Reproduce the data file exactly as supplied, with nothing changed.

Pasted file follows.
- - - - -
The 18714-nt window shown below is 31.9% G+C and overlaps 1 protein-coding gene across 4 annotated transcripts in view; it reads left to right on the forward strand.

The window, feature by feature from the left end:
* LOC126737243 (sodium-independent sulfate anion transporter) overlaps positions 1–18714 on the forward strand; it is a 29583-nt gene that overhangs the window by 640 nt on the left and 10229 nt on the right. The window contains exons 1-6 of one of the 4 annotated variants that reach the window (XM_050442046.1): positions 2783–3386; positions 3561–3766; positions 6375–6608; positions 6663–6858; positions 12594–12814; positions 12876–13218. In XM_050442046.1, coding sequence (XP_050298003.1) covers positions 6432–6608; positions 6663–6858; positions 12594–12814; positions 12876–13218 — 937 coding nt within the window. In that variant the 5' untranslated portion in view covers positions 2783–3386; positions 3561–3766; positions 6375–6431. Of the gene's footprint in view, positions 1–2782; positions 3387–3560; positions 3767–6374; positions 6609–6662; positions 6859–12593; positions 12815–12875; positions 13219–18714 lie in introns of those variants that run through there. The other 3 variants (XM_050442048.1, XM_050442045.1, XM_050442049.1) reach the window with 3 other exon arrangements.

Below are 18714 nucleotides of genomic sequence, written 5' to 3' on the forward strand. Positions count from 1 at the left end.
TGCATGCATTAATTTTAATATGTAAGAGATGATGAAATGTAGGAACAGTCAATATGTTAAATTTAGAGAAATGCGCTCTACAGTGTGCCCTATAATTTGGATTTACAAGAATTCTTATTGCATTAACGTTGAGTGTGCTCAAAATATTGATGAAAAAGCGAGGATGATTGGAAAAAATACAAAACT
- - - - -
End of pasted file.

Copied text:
The 18714-nt window shown below is 31.9% G+C and overlaps 1 protein-coding gene across 4 annotated transcripts in view; it reads left to right on the forward strand.

The window, feature by feature from the left end:
* LOC126737243 (sodium-independent sulfate anion transporter) overlaps positions 1–18714 on the forward strand; it is a 29583-nt gene that overhangs the window by 640 nt on the left and 10229 nt on the right. The window contains exons 1-6 of one of the 4 annotated variants that reach the window (XM_050442046.1): positions 2783–3386; positions 3561–3766; positions 6375–6608; positions 6663–6858; positions 12594–12814; positions 12876–13218. In XM_050442046.1, coding sequence (XP_050298003.1) covers positions 6432–6608; positions 6663–6858; positions 12594–12814; positions 12876–13218 — 937 coding nt within the window. In that variant the 5' untranslated portion in view covers positions 2783–3386; positions 3561–3766; positions 6375–6431. Of the gene's footprint in view, positions 1–2782; positions 3387–3560; positions 3767–6374; positions 6609–6662; positions 6859–12593; positions 12815–12875; positions 13219–18714 lie in introns of those variants that run through there. The other 3 variants (XM_050442048.1, XM_050442045.1, XM_050442049.1) reach the window with 3 other exon arrangements.

Below are 18714 nucleotides of genomic sequence, written 5' to 3' on the forward strand. Positions count from 1 at the left end.
TGCATGCATTAATTTTAATATGTAAGAGATGATGAAATGTAGGAACAGTCAATATGTTAAATTTAGAGAAATGCGCTCTACAGTGTGCCCTATAATTTGGATTTACAAGAATTCTTATTGCATTAACGTTGAGTGTGCTCAAAATATTGATGAAAAAGCGAGGATGATTGGAAAAAATACAAAACT